So that was frustrating and very disappointing, because in my mind it was an avoidable situation. It wasn't complete dumb luck; I think there was an error on the part of race control to let the track get that bad. But it is what it is, and at the end of the day, once it's happened you can't change it. There's no point in dwelling on it for too long, we just focus on trying to come back strong. And we managed to do that in finishing the top five the next week in Texas and one better and got on the podium the week after that in Milwaukee, so hopefully we're back on to a good streak here. You've been doing well consistently. You're second in the points with no first-place finishes, and the next driver with no first-place wins is in sixth. Obviously you have to be consistent to do that. But what track or race do you think will give you the best chance to get that first place win?

JH: You know, it's something I try not to think too much about. I unload every Thursday at the race track thinking, 'Hey this could be it.' If you look back over the year at the street courses or road courses, short roads or super speedways, we got a good car. We've been getting good finishes, with the exception of Detroit. So there really isn't one type of race track that seems to be suiting me, or my setup, or my team better than another. It really has been a well-rounded, all-around good program. That's been better for us; it really opens up the options that hopefully any one of the next seven races could be a legitimate shot at us reaching the winner's circle. On that same note, do you have any plans to pass Will Power in points?

JH: It's actually not something I'll lose a whole lot of sleep over. It's only my second year; it's my first full year in IndyCar, actually. Just to think that we should be competing for the championship is a little bit much, and I think we exceeded expectations just to be where we are, which is saying a lot. Some guys have had problems, some of them to their own doing, some of them not.

It's so close right now, I mean I think second to fifth is only a dozen points or something. I know I still gotta prove myself, I gotta get that first win out of the way, before I can be a last-race-of-the-season championship contender. So I'm not too fixed on it, I'm happy with where we are, I'm happy with the job we've done. We have some more realistic short-term goals that I'm focused on, rather than looking at the big-picture championship just yet. In an interview three years ago, you said your goal was to win the IndyCar championship. This only being your first full year, how does it feel to be so close to your goal already?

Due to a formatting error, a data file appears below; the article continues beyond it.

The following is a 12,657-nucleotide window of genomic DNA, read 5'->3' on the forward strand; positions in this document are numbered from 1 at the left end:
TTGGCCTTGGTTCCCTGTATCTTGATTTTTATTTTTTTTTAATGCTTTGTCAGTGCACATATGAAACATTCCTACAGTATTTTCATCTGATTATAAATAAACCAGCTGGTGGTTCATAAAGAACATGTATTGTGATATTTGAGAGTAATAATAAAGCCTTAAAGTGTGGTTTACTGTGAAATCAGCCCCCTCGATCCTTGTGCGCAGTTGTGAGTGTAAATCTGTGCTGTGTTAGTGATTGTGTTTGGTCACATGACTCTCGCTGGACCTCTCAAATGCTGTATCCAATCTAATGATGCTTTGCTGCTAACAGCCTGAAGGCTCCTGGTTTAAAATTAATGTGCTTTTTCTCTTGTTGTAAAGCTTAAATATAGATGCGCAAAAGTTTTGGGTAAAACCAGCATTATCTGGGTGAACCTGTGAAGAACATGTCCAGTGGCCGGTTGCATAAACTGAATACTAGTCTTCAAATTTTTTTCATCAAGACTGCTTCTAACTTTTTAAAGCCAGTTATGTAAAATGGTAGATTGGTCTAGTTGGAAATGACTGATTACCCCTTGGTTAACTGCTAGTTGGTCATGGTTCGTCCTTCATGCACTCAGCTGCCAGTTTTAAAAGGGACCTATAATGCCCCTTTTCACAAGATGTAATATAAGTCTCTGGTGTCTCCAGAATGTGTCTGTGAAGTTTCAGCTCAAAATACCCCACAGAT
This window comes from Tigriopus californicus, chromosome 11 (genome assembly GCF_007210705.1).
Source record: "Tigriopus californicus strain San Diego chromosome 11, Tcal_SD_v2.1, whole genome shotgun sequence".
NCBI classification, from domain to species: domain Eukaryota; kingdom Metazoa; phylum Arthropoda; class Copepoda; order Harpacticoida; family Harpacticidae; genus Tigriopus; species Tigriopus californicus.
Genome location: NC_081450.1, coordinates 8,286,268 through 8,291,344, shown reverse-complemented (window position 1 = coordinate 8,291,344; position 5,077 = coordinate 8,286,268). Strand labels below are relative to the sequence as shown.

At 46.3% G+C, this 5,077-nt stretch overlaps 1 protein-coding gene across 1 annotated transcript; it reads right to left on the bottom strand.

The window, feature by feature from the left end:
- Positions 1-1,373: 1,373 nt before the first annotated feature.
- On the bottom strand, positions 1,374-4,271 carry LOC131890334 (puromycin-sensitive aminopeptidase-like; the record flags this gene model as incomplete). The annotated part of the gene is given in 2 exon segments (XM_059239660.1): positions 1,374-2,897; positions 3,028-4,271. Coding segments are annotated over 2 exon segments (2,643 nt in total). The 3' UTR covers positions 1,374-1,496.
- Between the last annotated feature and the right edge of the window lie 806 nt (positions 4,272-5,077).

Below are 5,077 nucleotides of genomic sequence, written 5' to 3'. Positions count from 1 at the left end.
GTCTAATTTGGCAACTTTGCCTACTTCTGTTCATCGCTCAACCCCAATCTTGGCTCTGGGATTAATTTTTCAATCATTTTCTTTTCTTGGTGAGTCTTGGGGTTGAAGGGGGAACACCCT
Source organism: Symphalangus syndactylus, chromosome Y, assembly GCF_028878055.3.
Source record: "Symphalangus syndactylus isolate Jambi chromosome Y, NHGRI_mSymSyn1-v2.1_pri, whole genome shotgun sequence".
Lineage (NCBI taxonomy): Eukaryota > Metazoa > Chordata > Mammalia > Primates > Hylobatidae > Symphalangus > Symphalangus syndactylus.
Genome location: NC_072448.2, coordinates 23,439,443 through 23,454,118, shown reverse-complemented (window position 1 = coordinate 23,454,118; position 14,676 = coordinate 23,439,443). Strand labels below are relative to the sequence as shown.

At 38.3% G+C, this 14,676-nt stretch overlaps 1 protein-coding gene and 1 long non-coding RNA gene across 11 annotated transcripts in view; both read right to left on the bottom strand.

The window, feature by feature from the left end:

JH: It's an incredible position to be in, but we're only halfway, and looking at how much has happened over the first eight races, you can't say what will happen over the next seven. We're just going to take it one race at a time. It's still my goal one day, if it doesn't happen this year, it won't destroy my soul. We've done a really good job this year, but hopefully we can take the strength and momentum and just keep building on that, keep going forward. Next year we can come back much stronger, and be a legitimate contender from the first race. This is the first time there will be heat races at Iowa, how do you feel about that, and what's your strategy for the heat races and the actual race, besides driving fast?

JH: [Laughing] Wait there's more to the strategy than that? Well I was hoping you would be able to tell me that.

JH: Well, I for one am excited about the prospect of the heat races, because it's something new and different. I'm all for trying new things to attract new fans and keep people's interest. It's no secret that qualifying is not the most exciting thing for fans to watch, as nerve wracking as it can be in the car. You know, maybe with the exception of Indy 500, normal qualifying is a long hour. This really spices things up, and it'll get people to tune in on Friday night and see how it plays out.